High Protein Chocolate Tofu Pudding

This high protein chocolate tofu pudding recipe came from the @epicmintleaves account on Instagram.  It has only 4 ingredients and is very simple to make; it took me about 5-10 minutes to whip it up the first time I tried it.

I really enjoy this  vegan high protein, high calcium pudding so I decided to share it here with nutritional information and explain the nutritional properties according to Classical Chinese/Taoist Medicine.

Chocolate Tofu Pudding

High Protein Chocolate Tofu Pudding Nutrition Facts

The full recipe provides 85-90 g of protein depending on the protein content of the soy milk one uses.

Divided into six servings (146 g each), each serving provides 14-15 g of protein, 1 g of leucine, and 450 mg omega-3 fatty acids.  Macronutrient ratio is 23% protein, 48% carbohydrate and 30% fat. 

A single serving provides 538 mg calcium, 3 mg iron, 98 mg magnesium, 13 mcg selenium, and 1.8 mg zinc.

We have evidence that consuming soy foods reduces the risk of coronary heart disease and breast and prostate cancer, alleviates hot flashes in menopausal women, and may improve kidney function, reduce depressive symptoms, and improve skin health.  Click here to read a 2016 systematic review of the health benefits of consuming soy products like tofu and soy milk.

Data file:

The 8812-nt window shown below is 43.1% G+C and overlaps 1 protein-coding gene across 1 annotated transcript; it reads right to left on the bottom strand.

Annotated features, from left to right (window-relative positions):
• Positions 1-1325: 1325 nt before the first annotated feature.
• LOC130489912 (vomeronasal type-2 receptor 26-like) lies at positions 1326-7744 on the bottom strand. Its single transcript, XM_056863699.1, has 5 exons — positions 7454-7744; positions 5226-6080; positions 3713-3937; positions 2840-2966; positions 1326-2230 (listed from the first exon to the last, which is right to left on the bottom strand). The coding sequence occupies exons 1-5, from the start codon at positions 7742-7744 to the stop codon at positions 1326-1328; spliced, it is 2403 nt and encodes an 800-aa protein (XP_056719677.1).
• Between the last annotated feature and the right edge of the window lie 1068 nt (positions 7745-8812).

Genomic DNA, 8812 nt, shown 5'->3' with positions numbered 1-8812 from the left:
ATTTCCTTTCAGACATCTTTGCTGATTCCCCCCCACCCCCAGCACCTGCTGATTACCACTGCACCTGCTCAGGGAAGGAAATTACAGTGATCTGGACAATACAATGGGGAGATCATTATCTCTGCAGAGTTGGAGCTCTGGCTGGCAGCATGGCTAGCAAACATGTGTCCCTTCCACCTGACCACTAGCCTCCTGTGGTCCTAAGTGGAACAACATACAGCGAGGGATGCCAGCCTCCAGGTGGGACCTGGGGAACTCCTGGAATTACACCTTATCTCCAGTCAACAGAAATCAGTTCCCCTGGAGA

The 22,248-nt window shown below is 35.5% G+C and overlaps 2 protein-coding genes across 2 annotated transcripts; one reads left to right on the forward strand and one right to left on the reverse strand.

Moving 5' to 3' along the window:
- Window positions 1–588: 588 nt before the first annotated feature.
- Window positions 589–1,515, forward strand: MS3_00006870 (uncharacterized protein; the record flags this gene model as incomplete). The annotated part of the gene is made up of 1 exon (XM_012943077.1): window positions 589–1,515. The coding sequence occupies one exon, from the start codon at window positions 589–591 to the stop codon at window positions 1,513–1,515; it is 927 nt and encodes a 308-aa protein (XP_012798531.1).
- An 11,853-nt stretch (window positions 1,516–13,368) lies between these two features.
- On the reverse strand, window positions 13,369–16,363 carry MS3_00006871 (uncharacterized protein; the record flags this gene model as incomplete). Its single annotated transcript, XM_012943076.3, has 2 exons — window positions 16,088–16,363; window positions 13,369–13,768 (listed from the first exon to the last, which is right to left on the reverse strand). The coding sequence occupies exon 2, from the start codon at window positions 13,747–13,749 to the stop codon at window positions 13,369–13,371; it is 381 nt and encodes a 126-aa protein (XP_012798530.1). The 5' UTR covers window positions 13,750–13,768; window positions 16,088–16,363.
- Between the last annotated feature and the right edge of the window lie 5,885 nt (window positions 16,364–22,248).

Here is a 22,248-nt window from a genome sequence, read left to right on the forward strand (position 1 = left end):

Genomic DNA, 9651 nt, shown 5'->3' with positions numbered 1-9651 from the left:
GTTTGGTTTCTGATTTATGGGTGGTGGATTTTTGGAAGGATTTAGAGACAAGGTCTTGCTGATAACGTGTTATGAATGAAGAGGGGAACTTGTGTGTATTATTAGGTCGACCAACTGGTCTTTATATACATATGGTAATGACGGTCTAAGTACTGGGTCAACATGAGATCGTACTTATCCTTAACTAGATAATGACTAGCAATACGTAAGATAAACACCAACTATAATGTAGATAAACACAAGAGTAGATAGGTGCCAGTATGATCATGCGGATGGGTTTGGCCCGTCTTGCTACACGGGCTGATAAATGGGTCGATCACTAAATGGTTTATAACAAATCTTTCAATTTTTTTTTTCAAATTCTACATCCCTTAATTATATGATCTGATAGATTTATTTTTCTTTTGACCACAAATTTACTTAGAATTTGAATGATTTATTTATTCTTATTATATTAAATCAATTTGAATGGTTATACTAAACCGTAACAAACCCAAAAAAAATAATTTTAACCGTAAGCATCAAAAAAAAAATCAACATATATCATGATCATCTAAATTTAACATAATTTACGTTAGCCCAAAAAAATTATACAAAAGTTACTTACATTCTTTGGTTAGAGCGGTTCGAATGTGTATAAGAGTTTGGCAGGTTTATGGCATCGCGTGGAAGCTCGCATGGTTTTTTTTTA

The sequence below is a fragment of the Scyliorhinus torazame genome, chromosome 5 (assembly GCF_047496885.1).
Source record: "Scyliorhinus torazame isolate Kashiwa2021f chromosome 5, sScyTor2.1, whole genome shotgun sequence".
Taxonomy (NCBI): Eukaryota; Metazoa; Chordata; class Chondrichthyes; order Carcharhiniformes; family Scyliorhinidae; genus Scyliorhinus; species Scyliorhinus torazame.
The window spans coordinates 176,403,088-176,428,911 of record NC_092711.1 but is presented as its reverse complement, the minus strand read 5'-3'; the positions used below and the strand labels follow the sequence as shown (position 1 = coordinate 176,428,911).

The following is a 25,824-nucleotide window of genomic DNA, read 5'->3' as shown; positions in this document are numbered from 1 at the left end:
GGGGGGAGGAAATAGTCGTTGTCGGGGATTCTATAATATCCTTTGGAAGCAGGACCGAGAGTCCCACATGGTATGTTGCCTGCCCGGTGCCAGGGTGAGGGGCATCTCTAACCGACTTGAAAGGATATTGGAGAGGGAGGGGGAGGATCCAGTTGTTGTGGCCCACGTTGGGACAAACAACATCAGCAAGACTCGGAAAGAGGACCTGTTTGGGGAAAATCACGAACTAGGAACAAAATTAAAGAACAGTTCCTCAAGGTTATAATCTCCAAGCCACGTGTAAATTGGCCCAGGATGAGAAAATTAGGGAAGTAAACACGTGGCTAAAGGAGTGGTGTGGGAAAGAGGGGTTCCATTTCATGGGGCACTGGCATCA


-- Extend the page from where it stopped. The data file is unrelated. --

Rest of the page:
High Protein Chocolate Tofu Pudding Recipe

Here’s the high protein chocolate tofu pudding recipe:


14 oz (397g) firm calcium-set tofu

8 Medjool dates, soft, large and pitted

1 cup plain or vanilla soy milk

1/2 cup cocoa powder


Drain the tofu, break into pieces and put in high powered blender (we use Vita-Mix) or food processor.  Add the dates and soy milk.  Blend until smooth.   Add cocoa powder.  Blend thoroughly.  Remove from blender directly into serving dishes or a storage container.  Refrigerate to allow blend to thicken and set up.  

The Tao of Chocolate Tofu Pudding 

Here are the nutritional and medicinal properties of the chocolate tofu pudding according to Taoist medical nutrition.

Tofu has a cool thermal nature and sweet taste.  It clears heat (inflammation), lubricates dryness, promotes body fluids, detoxifies, and strengthens the spleen and stomach (digestive functions).  

Dates have a neutral to warm thermal nature and sweet flavor.  They strengthen the spleen, and supplement the blood and yin.

Cocoa has a neutral thermal nature and sweet and bitter flavor.  It fortifies the qi and yang and drains dampness (diuretic).  

In summary, this recipe has the following actions:

  • Clears heat (i.e. reduces inflammation) and detoxifies.
  • Lubricates dryness and enriches the blood and yin.
  • Fortifies the qi and yang and specifically the spleen and stomach.
  • Drains pathogenic dampness (diuretic).

Thanks to @epicmintleaves on Instagram for this recipe!

For more soy food recipes visit Tracy's website tracymatesz.com.

For more Taoist food therapy information visit Tracy's blog https://vegangreatlife.blogspot.com/p/chinese-food-therapy.html 

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